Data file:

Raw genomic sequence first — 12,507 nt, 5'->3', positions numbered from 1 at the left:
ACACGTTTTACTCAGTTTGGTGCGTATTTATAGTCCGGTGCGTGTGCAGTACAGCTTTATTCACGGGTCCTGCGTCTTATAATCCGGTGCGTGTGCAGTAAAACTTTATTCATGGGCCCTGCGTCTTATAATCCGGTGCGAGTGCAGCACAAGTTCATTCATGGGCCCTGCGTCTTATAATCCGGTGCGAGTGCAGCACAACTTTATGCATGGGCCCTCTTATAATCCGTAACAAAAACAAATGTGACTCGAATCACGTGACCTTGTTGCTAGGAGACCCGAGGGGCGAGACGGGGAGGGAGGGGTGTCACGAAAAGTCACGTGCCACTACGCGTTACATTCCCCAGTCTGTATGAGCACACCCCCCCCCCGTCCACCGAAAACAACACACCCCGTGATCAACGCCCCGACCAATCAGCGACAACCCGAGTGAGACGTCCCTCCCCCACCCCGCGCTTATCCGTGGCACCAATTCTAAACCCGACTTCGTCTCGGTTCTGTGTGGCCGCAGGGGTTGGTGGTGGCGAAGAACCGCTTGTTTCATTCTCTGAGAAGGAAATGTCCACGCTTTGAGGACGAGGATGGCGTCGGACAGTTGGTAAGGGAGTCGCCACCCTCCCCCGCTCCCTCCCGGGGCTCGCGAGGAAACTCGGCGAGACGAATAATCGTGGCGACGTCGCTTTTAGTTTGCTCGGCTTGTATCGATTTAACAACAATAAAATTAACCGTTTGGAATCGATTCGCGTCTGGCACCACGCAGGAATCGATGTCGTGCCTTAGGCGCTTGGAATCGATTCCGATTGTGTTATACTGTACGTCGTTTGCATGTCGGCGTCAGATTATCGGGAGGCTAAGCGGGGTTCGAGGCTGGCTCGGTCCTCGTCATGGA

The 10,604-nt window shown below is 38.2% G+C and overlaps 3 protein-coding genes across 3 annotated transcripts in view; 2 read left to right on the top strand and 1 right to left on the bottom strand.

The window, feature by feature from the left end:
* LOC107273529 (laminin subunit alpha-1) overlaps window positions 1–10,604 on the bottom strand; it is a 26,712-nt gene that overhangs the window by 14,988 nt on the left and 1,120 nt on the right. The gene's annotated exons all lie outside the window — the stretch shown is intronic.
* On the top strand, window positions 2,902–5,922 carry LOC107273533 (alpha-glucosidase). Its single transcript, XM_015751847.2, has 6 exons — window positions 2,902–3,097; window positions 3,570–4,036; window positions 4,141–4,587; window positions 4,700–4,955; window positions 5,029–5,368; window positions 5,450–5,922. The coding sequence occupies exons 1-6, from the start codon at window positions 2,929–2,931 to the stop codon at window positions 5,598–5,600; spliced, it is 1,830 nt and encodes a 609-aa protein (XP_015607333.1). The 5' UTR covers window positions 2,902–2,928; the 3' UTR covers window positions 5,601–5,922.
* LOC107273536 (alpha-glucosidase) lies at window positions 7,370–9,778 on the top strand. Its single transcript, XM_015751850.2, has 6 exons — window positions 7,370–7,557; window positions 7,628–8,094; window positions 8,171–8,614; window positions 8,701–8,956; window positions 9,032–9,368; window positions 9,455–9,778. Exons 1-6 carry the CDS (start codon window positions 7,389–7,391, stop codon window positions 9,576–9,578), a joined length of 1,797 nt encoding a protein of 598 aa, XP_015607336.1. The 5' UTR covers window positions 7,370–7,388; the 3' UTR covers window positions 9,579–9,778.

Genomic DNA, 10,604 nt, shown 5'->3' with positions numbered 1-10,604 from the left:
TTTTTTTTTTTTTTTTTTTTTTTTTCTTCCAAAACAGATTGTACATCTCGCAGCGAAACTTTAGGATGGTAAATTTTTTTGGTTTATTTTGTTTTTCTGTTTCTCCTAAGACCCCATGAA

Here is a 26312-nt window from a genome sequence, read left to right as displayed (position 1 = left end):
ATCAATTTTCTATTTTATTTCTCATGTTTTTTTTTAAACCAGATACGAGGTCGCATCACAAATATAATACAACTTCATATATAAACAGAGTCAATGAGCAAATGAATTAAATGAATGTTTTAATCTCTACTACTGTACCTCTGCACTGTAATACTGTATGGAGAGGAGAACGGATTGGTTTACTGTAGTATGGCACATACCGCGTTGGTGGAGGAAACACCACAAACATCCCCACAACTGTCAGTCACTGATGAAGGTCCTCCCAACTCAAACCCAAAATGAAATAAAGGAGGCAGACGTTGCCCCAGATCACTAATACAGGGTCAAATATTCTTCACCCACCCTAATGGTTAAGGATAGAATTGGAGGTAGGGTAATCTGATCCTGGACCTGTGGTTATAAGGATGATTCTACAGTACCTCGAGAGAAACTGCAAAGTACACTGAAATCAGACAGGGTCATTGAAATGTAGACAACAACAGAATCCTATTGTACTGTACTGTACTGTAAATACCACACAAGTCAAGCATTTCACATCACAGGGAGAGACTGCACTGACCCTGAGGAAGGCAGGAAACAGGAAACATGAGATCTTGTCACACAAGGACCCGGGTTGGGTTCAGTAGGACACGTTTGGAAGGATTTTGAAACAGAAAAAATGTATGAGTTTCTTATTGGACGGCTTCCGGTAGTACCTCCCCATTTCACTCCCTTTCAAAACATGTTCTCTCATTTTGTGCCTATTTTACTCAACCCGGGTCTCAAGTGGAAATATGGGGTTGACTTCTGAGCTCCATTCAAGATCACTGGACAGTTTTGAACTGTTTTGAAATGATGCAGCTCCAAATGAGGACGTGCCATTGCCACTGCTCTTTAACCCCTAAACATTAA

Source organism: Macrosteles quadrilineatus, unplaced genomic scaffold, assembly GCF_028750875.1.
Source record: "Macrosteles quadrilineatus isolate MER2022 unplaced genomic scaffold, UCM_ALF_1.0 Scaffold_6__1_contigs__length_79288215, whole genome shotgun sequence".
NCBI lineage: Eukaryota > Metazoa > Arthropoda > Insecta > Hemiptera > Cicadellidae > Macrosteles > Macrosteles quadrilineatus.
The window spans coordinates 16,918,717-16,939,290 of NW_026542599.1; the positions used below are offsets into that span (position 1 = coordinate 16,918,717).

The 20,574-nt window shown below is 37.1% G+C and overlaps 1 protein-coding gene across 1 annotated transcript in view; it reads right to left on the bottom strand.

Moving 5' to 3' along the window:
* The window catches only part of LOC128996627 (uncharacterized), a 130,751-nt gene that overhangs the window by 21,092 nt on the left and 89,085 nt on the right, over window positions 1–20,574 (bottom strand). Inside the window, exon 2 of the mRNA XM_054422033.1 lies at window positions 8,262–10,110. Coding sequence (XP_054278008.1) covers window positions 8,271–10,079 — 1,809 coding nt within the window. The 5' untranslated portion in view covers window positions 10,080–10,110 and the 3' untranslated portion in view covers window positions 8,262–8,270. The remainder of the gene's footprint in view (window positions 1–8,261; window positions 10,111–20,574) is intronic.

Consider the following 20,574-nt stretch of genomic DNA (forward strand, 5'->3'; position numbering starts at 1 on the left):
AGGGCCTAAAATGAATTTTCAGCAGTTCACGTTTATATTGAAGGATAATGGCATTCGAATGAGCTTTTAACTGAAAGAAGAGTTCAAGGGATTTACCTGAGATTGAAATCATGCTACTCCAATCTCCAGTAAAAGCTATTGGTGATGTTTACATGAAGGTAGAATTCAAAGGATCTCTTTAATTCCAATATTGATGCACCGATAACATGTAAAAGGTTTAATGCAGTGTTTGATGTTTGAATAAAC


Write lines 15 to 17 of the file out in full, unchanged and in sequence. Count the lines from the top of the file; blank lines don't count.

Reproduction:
The window spans coordinates 16,918,717-16,939,290 of NW_026542599.1; the positions used below are offsets into that span (position 1 = coordinate 16,918,717).

The 20,574-nt window shown below is 37.1% G+C and overlaps 1 protein-coding gene across 1 annotated transcript in view; it reads right to left on the bottom strand.

Moving 5' to 3' along the window: